A 16-year-old boy sought care at a rural hospital in Panama for facial swelling that began 3 months earlier. He was seen by a family physician (RU) and a team of medical students who were there as part of a volunteer effort. The patient had difficulty opening his left eye. He denied fever and chills, and said he felt well—other than his inability to see out of his left eye. He denied any changes to his vision when he held the swollen eyelids open. The patient lived on a ranch far outside of town, and he walked down a mountain road alone for 6 hours with one eye swollen shut to present for treatment. The patient was not taking any medications and had not received any health care since his last vaccine several years ago. On physical exam, his vital signs were normal, and the swelling under his left eye was somewhat tender and slightly warm to the touch. There were no lesions on his trunk and the remainder of the exam was normal.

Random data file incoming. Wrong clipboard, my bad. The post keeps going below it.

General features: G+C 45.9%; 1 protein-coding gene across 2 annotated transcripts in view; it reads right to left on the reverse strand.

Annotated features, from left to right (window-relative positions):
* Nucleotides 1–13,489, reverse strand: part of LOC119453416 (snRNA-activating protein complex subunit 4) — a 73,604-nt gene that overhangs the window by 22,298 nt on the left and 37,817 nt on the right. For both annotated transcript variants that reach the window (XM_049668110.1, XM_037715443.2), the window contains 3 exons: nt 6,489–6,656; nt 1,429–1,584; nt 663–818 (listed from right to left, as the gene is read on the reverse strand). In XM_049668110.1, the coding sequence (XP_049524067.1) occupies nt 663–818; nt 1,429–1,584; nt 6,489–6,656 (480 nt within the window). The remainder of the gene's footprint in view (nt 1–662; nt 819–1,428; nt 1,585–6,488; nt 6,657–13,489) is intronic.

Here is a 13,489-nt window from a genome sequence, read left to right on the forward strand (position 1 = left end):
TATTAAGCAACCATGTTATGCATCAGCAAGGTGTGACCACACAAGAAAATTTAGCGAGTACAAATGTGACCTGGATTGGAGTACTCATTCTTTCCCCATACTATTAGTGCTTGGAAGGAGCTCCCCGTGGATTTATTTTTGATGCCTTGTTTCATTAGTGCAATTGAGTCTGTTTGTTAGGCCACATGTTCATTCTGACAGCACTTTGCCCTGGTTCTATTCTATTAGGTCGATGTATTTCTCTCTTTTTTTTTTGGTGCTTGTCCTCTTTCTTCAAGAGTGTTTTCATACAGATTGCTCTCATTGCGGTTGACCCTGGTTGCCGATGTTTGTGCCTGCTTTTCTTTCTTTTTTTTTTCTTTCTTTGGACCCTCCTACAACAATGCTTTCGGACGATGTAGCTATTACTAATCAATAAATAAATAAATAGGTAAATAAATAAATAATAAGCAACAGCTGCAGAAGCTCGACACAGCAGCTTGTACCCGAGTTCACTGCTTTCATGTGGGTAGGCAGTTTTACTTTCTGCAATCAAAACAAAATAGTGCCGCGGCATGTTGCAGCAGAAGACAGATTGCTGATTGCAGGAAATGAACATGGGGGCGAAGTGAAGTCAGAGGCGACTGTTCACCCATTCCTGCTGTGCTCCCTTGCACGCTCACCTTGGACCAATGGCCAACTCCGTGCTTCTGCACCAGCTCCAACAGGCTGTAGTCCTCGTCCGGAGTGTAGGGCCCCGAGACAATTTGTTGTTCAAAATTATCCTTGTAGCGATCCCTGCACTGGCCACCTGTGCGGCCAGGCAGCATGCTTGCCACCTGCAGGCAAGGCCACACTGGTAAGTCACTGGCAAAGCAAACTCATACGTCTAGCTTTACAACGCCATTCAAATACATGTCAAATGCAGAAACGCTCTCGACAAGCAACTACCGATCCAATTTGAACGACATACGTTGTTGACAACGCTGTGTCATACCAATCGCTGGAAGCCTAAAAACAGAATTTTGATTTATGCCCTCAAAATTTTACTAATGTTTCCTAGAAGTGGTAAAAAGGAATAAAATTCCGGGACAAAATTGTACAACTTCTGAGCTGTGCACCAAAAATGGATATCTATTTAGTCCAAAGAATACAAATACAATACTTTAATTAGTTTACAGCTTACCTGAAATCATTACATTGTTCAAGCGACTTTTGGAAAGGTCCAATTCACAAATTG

Facial swelling in an adolescent
School of Medicine (Ms. Bambekova, Ms. Morfin, Mr. Buch), Department of Dermatology and Cutaneous Surgery, Department of Family and Community Medicine (Dr. Usatine), University of Texas Health San Antonio
Richard P. Usatine, MD
University of Texas Health at San Antonio
The authors reported no potential conflict of interest relevant to this article.
Clinical findings, as well as the patient’s age and sex, pointed to the diagnosis.